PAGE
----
San Jose will be the largest California city to ban flavored tobacco sales and smoking in apartments
San Jose is poised to become the largest city in California to ban the sale of flavored tobacco products and prohibit all smoking inside apartments.
At a rally outside San Jose City Hall on Monday, Mayor Sam Liccardo, city councilmembers and community leaders agreed that it was “far past time” for the city to enact these laws and keep the enticing fruity, minty and candied flavors away from San Jose children. The full 11-member city council will vote Tuesday on the proposed measures.
“We know better,” Liccardo said at the rally. “And we just need to make sure that our young people are protected so that they have the ability as adults to make good health choices that they will not be regretting decades from now.”
Under the first ordinance, San Jose would ban the city’s more than 650 tobacco retailers from selling flavored tobacco products, including menthol. It would also prohibit new tobacco retailers from opening a store within 500 feet of another tobacco retailer and within 1,000 feet of a school, park, community center or library. Tobacco retailers will be given six months to deplete the newly prohibited products before facing any fines or other enforcement actions.
A separate ordinance would outlaw smoking of all kinds — including cigarettes, cigars, e-cigarettes, vapes and cannabis products — inside the majority of multifamily housing complexes within the city. The regulation would apply to any housing with three or more units. Duplexes, condominiums and hotels and motels would be exempt. The proposed ordinance goes beyond current city regulations, which only prohibits smoking in publicly accessible and common areas of multifamily housing.
A survey of 1,442 San Jose residents conducted last October found that about 69% of those interviewed supported a ban on smoking inside apartments and townhouses, with most of them saying that they had been exposed to secondhand smoke drifting into their units within the last 30 days, according to the city’s code enforcement department.
Tuesday’s vote will culminate years of work by San Jose leaders to get these regulations on the books. The council was originally expected to vote on the flavored tobacco ban in June, but the council delayed the vote, in part, due to strong lobbying efforts from the tobacco industry.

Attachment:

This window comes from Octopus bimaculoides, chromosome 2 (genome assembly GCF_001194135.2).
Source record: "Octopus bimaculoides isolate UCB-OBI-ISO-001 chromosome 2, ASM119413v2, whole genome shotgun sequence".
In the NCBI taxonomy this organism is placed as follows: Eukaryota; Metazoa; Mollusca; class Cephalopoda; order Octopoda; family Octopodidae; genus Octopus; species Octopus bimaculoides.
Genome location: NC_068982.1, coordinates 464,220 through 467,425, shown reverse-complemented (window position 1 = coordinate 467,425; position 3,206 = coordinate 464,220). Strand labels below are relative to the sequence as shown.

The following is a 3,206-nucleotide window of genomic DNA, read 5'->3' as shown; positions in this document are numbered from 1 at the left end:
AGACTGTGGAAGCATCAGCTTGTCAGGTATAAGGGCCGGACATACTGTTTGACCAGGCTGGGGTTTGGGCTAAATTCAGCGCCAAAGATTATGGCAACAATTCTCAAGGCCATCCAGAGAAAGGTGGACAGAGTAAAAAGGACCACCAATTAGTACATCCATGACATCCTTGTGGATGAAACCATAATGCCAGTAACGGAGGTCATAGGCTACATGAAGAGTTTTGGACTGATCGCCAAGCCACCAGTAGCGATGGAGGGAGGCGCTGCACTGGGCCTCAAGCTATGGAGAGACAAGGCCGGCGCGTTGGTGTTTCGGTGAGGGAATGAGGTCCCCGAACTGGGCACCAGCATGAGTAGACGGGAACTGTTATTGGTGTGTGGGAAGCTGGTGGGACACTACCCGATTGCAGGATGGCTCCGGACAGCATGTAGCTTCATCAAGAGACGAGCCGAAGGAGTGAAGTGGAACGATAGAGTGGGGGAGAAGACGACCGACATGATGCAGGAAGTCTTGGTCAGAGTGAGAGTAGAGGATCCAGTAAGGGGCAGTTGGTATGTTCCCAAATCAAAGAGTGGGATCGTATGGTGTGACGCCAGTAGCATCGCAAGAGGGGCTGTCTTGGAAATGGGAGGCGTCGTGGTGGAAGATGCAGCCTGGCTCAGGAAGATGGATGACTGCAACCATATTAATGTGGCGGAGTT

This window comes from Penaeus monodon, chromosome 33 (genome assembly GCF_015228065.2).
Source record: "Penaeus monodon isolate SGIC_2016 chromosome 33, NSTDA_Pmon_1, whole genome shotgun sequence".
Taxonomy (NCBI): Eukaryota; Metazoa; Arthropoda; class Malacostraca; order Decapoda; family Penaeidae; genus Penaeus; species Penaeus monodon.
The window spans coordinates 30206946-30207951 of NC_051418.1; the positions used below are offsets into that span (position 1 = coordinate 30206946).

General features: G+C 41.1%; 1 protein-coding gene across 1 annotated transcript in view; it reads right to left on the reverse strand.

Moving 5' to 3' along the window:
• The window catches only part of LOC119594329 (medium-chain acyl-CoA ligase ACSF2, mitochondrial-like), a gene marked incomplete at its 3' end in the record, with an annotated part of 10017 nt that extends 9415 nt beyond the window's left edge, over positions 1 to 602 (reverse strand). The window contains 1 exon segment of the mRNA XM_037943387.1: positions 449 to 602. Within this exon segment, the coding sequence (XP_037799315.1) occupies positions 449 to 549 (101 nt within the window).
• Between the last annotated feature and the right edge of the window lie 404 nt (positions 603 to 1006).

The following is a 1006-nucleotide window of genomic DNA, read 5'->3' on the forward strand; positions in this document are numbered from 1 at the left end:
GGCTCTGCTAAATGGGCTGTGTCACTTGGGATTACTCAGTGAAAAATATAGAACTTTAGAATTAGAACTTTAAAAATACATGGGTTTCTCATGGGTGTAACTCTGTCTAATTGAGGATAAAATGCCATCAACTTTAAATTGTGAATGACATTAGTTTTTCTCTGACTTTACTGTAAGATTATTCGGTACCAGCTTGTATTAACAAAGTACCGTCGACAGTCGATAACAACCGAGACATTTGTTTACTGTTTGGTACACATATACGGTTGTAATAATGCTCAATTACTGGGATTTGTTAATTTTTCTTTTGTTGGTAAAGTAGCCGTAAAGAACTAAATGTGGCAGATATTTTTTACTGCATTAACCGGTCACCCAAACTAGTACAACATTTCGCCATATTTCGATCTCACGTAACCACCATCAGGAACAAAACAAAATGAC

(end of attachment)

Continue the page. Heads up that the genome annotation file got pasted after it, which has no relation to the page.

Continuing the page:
Proponents hope the new measures will reduce the negative effects of secondhand smoking and protect more San Jose children from becoming addicted to flavored tobacco.
“The tobacco industry has a stronghold on our kiddos — enticing them with flavors and leading them to a life of addiction,” Councilwoman Magdalena Carrasco, a champion of the proposed ban, said Monday. “Banana split, Kool-aid, Hawaiian punch, gummy bears — all of these e-cigarette flavors may taste like candy but it’s poison to our children.”
Carrasco added that she was particularly worried about the tobacco industry targeting Black and Latino residents of San Jose.
California Gov. Gavin Newsom signed a bill last year banning the sale of most flavored tobacco products statewide, but the tobacco industry promptly responded with a referendum campaign, which put the ban on hold until voters decide whether to enact it in 2022. If approved, the statewide ban would then supersede similar city ordinances, though cities could implement stricter laws.
More than 100 cities across California, including San Francisco, Oakland and about half of the cities within Santa Clara County, have already enacted their own bans.
According to a survey conducted last month on behalf of the organization San Jose Fights Flavors, 73% of San Jose residents also favor a city ban on flavored tobacco. The results were based on interviews with nearly 600 registered San Jose voters in late August.
Councilwoman Pam Foley said Monday that it was past time that San Jose join the other cities across California to “protect our youth and our future.”
“We have to make it as difficult as possible for the sellers and creators of these life-threatening products to place these devices that can be as small as a thumb drive in the hands of our children,” she said.
Despite the overwhelming support from city leaders, tobacco retailers are predictably not so keen on the proposed ban. Another recent survey conducted by the city found that more than 80% of retailers opposed it.
Haron Rhamti, the owner of Smoke Shop in East San Jose, is one of those opponents. The sale of flavored tobacco products makes up about 80% of his monthly earnings, he said, and he doesn’t believe his sales are leading children to get hooked on the products.
Rhamti checks the IDs of every person who walks into his store to ensure they’re over the age of 21, he said. If they’re not, he tells them to leave.
“I don’t want to lose my license for $1 or $2 profit,” he said, adding that he thinks those who are underage will just continue to buy the products online.
“The pandemic already affected us, and so to put out this flavor ban means we’ll probably have to close the business.”